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Indian American Siddhartha Mukherjee bags Pulitzer

Tuesday April 19, 2011 07:29:38 PM, IANS

Washington/New Delhi: Indian American cancer specialist Siddhartha Mukherjee has bagged a Pulitzer prize for his book "The Emperor of All Maladies: A Biography of Cancer", bringing great cheer to his family and friends in his home city Delhi.

Mukherjee won the prestigious prize in the general non-fiction category.

The book has been described as "an elegant inquiry, at once clinical and personal, into the long history of an insidious disease that, despite treatment breakthroughs, still bedevils medical science".

The finalists in the category were "The Shallows: What the Internet Is Doing to Our Brain" by Nicholas Carr and "Empire of the Summer Moon: Quanah Parker and the Rise and Fall of the Comanches, the Most Powerful Indian Tribe in American History" by S.C. Gwynne.

An assistant professor of medicine at Columbia University and a staff cancer physician at Columbia University Medical Center, Mukherjee had told IANS in December last year: "Cancer is growing dramatically in certain parts of South Asia."

Mukherjee advocated a strong anti-smoking campaign and breast cancer screening to battle the growing incidence of the disease in India.

Less than a month after it appeared, Mukherjee's book, published in the US by Scribner, featured among "The 10 Best Books of 2010" in the New York Times Book Reviews Sunday, a rare feat for a work of non-fiction.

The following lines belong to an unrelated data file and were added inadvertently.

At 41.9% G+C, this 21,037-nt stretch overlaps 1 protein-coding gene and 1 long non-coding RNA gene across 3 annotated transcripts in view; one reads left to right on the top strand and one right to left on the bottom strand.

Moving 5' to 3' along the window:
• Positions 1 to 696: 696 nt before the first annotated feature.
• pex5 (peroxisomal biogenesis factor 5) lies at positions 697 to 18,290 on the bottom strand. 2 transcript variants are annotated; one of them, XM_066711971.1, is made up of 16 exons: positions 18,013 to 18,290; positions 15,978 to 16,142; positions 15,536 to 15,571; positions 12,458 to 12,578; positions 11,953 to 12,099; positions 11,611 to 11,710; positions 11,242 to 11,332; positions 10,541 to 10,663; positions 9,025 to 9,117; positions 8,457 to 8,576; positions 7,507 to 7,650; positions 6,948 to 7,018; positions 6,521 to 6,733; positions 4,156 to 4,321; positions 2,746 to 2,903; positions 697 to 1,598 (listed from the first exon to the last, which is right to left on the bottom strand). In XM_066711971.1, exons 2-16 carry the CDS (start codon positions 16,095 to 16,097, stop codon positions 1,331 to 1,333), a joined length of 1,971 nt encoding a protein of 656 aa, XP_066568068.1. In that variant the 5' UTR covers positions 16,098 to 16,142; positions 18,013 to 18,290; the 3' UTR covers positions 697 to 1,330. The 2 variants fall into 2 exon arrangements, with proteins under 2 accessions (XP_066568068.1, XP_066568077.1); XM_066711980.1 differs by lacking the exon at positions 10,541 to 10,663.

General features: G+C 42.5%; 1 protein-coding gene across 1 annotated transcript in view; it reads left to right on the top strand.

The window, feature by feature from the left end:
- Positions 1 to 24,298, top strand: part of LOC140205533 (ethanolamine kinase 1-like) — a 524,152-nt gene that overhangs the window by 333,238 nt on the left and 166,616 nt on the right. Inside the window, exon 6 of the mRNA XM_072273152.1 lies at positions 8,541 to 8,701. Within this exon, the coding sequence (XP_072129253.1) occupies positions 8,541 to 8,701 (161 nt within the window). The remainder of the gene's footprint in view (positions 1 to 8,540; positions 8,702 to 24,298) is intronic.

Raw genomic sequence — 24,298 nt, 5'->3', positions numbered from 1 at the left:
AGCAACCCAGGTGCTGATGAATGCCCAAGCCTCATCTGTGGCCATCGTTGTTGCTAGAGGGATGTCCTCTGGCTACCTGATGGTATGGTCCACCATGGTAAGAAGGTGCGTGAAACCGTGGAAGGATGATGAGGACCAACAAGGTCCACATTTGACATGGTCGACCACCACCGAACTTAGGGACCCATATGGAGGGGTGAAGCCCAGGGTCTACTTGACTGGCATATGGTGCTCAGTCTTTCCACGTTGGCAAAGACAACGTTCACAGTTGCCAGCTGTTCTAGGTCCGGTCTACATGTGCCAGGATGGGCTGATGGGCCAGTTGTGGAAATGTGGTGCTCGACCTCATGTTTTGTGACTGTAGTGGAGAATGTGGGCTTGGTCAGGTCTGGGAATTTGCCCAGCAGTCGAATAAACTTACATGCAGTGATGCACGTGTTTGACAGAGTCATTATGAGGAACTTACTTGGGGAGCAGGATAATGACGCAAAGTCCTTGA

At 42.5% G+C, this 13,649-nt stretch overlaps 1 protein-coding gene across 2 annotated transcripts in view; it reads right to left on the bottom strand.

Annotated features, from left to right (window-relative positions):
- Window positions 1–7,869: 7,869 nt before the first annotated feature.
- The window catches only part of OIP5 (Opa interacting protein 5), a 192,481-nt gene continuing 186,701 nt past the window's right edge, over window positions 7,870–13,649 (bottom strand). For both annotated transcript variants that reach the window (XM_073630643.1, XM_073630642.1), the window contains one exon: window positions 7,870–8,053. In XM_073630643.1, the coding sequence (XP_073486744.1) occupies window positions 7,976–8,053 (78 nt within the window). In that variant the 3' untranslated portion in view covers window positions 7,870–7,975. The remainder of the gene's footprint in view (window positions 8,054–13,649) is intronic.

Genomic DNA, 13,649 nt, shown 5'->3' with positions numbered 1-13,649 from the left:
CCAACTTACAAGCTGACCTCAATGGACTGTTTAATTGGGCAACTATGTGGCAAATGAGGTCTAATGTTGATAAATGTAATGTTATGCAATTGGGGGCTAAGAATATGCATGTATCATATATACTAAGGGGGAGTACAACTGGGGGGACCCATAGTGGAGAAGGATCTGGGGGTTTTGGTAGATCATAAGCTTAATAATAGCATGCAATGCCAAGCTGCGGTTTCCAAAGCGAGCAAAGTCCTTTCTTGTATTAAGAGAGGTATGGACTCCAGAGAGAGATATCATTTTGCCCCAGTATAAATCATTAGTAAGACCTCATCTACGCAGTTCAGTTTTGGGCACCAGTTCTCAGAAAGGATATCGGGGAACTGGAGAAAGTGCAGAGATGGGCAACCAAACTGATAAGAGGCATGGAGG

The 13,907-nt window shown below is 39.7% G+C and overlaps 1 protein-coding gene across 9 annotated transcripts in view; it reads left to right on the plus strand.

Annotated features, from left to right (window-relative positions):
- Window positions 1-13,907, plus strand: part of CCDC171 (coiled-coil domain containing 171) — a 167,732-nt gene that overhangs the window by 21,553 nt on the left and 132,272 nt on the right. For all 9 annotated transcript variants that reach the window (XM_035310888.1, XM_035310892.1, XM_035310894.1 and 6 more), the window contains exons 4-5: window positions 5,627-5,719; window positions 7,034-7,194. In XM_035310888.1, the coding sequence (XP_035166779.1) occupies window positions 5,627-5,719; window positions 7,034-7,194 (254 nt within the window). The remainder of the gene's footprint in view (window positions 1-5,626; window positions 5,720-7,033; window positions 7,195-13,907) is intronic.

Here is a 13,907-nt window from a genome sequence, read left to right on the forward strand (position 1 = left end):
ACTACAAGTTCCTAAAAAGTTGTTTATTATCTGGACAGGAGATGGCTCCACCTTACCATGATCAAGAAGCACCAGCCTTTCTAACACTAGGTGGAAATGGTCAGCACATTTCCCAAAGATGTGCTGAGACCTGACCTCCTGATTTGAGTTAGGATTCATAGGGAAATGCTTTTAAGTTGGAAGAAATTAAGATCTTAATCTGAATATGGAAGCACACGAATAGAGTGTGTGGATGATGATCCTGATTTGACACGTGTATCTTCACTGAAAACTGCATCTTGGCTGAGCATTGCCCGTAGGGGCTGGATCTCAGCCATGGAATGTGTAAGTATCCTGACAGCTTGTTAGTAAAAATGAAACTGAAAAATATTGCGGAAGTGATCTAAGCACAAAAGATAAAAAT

Mukherjee, 40, who grew up in New Delhi's Safdarjung Enclave, "immersed in reading and books" at home and studied at St. Columba's School, and says he "came into oncology in a sort of reverse, in the sense that I first trained as a cellular biologist when I was in Oxford as a Rhodes scholar".

News of the award came as a pleasant surprise to his home in the Indian capital.

When Mukherjee called his mother Chandana at 1 a.m. Tuesday to break the news, she thought he was pulling a fast one.

But soon the house got flooded with congratulatory calls from friends and relatives.

"It came as a complete surprise. Siddhartha called us at 1 and asked if we were awake. I said of course not - senior citizens don't stay up so late. Then he told me that he has won this prize and I just couldn't believe it," Chandana told IANS.

She said she and her husband Sibeswai Mukherjee have been flooded with calls since early Tuesday after the news broke out.

Asked if they would fly down to meet their son to celebrate the occasion, Chandana said they would go only in June.

For Mukherjee's Indian publisher Harper-Collins, it was yet another feather in their cap.

"Siddhartha Mukherjee has produced a real tour de force with the 'Emperor of Maladies'. It is a warm, erudite and engaging book. The book is a panoramic history of the disease of cancer and its treatment that is infused with meticulous details. It is a heartfelt book - but not sentimental," P.M. Sukumar, head of Harper-Collins India, told IANS.

Mukherjee's wife Sarah Sze is a sculptor. The couple has two daughters - Leela, aged five-and-a-half, and Arya, who is just over a year old.

"Leela is very shy and doesn't like to speak on the phone. But the family is obviously very excited," their doting grandmother said.

A Rhodes Scholar, Mukherjee graduated from Stanford University, University of Oxford and from Harvard Medical School.

He was a Fellow at the Dana Farber Cancer Institute and an attending physician at the Massachusetts General Hospital and the Harvard Medical School.

Three eminent personalities of Indian origin have previously won a Pulitzer.

They include Gobind Behari Lal for journalism in 1937, Jhumpa Lahiri for fiction
("Interpreters of Maladies") in 2000 and Geeta Anand in 2003 for her work on Pompe disease.







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